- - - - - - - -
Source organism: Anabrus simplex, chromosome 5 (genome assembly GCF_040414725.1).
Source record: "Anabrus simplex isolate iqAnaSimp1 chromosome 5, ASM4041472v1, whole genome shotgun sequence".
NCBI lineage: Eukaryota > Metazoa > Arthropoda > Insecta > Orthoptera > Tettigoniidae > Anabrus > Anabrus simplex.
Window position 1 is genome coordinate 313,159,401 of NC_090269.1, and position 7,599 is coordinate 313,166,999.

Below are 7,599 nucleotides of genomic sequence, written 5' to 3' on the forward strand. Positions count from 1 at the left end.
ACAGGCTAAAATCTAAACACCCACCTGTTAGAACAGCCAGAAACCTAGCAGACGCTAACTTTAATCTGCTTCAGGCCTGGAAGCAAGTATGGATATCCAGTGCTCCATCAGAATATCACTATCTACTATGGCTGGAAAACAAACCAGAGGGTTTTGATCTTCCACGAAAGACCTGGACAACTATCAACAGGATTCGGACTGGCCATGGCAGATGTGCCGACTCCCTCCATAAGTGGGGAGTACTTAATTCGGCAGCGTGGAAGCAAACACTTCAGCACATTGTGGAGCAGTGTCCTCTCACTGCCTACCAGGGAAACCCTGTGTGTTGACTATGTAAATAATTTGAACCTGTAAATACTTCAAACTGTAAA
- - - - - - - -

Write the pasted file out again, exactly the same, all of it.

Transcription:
Source organism: Anabrus simplex, chromosome 5 (genome assembly GCF_040414725.1).
Source record: "Anabrus simplex isolate iqAnaSimp1 chromosome 5, ASM4041472v1, whole genome shotgun sequence".
NCBI lineage: Eukaryota > Metazoa > Arthropoda > Insecta > Orthoptera > Tettigoniidae > Anabrus > Anabrus simplex.
Window position 1 is genome coordinate 313,159,401 of NC_090269.1, and position 7,599 is coordinate 313,166,999.

Below are 7,599 nucleotides of genomic sequence, written 5' to 3' on the forward strand. Positions count from 1 at the left end.
ACAGGCTAAAATCTAAACACCCACCTGTTAGAACAGCCAGAAACCTAGCAGACGCTAACTTTAATCTGCTTCAGGCCTGGAAGCAAGTATGGATATCCAGTGCTCCATCAGAATATCACTATCTACTATGGCTGGAAAACAAACCAGAGGGTTTTGATCTTCCACGAAAGACCTGGACAACTATCAACAGGATTCGGACTGGCCATGGCAGATGTGCCGACTCCCTCCATAAGTGGGGAGTACTTAATTCGGCAGCGTGGAAGCAAACACTTCAGCACATTGTGGAGCAGTGTCCTCTCACTGCCTACCAGGGAAACCCTGTGTGTTGACTATGTAAATAATTTGAACCTGTAAATACTTCAAACTGTAAA